Literacy Gaps


Learning Standard English requires a breadth of experience in listening, reading, writing, and speaking. For Standard English Learners (SELs) and English Language Learners (ELLs), this presents a significant challenge. In order to address and overcome this challenge, instruction must develop a learner’s understanding of the complementary relationship between academic language and reading comprehension. By discussing such topics as vocabulary, syntax, and text structure, instructors lay the foundation for the Standard English that the learner will encounter in academia. The learner is thus adequately prepared to read and write in Standard English at a proficient level.

  1. Academic Language
    • Vocabulary
      1. Issue
        • Students need multiple exposures to words in a variety of contexts
      2. Solutions/techniques
        • Picture Walks
          1. Provide visual complement to written texts
        • Word Groupings
          • Select key term
          • Provide examples of similar words (synonyms)
          • Provide non-examples of dissimilar words (antonyms)
    • Syntax
      1. Issue
        • Students have trouble comprehending sentences because they do not recognize Standard English syntactical patterns
      2. Solutions/techniques
        • Oral reading and retelling embeds grammatical patterns in long-term memory
        • Memorizing small passages has the same effect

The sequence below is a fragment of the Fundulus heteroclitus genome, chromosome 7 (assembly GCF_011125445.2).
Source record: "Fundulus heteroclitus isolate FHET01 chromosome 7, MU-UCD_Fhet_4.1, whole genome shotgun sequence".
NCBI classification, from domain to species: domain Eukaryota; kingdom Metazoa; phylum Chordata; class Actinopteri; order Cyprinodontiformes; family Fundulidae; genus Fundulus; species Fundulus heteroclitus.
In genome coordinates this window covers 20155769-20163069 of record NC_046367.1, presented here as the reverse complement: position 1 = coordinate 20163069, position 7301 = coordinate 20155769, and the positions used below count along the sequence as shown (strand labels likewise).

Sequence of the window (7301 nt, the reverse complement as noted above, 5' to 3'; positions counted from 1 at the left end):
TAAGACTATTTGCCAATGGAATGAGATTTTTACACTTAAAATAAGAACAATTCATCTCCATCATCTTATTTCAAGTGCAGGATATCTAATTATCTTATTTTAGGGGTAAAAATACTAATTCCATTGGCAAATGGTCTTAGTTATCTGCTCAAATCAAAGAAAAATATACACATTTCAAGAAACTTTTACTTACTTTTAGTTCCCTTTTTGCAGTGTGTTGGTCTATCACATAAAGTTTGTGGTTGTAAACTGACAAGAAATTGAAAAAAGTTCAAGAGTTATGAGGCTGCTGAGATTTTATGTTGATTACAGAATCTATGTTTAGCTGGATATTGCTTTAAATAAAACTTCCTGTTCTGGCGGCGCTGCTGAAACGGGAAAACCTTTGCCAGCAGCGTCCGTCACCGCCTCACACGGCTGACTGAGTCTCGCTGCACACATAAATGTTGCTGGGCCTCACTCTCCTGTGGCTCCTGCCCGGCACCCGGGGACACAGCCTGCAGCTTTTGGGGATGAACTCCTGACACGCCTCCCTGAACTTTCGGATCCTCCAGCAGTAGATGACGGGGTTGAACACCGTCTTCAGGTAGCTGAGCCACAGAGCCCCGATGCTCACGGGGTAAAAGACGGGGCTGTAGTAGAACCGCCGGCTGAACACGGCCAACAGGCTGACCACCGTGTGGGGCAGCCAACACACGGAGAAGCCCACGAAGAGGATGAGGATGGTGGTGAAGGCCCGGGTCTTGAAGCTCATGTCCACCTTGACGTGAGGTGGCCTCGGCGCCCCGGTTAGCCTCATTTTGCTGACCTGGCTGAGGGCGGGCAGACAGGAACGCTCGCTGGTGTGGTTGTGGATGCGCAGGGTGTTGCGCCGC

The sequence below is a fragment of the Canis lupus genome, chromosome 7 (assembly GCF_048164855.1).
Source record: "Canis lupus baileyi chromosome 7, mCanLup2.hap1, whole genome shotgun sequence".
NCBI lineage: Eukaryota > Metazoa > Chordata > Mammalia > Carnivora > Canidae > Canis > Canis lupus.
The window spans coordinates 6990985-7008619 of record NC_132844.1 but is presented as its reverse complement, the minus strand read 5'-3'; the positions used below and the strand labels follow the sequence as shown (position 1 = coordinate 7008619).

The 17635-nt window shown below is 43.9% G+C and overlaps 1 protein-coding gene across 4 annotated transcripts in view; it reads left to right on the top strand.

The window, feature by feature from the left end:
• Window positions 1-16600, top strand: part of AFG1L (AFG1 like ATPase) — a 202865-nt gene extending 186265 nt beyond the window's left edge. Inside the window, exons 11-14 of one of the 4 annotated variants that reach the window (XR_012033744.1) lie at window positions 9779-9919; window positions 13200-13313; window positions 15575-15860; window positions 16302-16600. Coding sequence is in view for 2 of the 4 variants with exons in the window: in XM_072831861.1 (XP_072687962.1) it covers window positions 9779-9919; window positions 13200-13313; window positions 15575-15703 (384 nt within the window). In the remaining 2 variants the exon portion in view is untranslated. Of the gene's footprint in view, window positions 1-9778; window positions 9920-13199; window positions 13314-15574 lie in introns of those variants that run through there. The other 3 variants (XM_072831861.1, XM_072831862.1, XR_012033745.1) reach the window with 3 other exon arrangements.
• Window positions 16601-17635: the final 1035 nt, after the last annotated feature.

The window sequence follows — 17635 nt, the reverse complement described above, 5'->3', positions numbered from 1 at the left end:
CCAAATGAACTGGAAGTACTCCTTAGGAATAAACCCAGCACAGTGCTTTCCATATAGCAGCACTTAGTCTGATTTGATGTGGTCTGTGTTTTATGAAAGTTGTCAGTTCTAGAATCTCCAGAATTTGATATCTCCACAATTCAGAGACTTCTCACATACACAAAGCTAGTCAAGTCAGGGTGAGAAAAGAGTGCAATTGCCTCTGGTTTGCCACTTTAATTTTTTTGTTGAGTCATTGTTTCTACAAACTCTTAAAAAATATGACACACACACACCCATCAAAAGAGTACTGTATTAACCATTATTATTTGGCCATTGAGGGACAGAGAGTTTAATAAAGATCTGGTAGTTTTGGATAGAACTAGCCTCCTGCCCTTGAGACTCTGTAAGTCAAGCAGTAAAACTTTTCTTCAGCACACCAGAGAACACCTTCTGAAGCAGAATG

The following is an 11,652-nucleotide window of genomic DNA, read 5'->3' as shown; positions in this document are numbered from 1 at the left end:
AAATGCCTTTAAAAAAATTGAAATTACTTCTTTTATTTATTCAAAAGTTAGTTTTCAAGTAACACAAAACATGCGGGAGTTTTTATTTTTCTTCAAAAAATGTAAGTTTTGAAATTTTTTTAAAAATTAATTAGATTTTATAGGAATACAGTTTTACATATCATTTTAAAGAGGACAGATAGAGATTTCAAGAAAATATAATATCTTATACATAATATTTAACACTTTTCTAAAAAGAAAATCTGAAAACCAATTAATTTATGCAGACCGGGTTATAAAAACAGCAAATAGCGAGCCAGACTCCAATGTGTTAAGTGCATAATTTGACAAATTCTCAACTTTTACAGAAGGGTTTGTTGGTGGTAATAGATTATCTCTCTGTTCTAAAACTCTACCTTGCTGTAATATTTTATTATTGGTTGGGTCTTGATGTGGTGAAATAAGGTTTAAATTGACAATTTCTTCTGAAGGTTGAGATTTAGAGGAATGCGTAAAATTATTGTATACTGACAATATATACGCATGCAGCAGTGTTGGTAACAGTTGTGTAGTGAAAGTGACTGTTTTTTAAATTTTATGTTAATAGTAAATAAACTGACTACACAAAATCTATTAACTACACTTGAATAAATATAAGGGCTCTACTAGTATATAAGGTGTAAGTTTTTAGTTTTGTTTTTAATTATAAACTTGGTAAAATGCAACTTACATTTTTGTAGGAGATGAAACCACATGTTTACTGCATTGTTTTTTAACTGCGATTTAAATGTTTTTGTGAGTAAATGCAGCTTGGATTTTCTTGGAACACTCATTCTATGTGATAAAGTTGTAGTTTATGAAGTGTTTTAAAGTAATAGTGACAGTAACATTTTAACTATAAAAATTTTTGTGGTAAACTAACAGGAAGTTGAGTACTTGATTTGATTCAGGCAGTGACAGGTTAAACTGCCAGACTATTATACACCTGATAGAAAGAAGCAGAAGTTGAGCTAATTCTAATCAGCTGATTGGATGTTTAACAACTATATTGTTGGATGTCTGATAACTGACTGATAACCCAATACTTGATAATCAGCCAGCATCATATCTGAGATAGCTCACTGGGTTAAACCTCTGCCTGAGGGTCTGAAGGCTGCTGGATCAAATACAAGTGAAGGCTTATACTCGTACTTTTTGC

• Text Structure
      1. Issue
        • Students lack a sense of text organization
      2. Solution/technique
        • Discuss nonfiction text patterns
          • These include: sequential or chronological order, compare/contrast, cause and effect, definition or explanation, simple listing, and problem/solution
  2. Passage Comprehension
    • Threefold View
      1. “on the lines”
        • Simply restating the text and its facts
      2. “between the lines”
        • Applying prior knowledge to help interpret text implications
      3. “beyond the lines”
        • Adding ideas that are related but move beyond the text and its implications
    • Bloom’s Taxonomy
      1. Knowledge
        • “What happened after…?”
        • “How many…?”
      2. Comprehension
        • “Can you write in your own words…?”
        • “What was the main idea…?”
      3. Application
        • “Could this have happened in…?”
        • “What questions would you ask of…?”
      4. Analysis
        • “How was this similar to…?”
        • “What was the turning point…?”
      5. Synthesis
        • “What would happen if…?”
        • “How many ways can you…?”
      6. Evaluation
        • “Judge the value of…?”
        • “What changes to… would you recommend…?”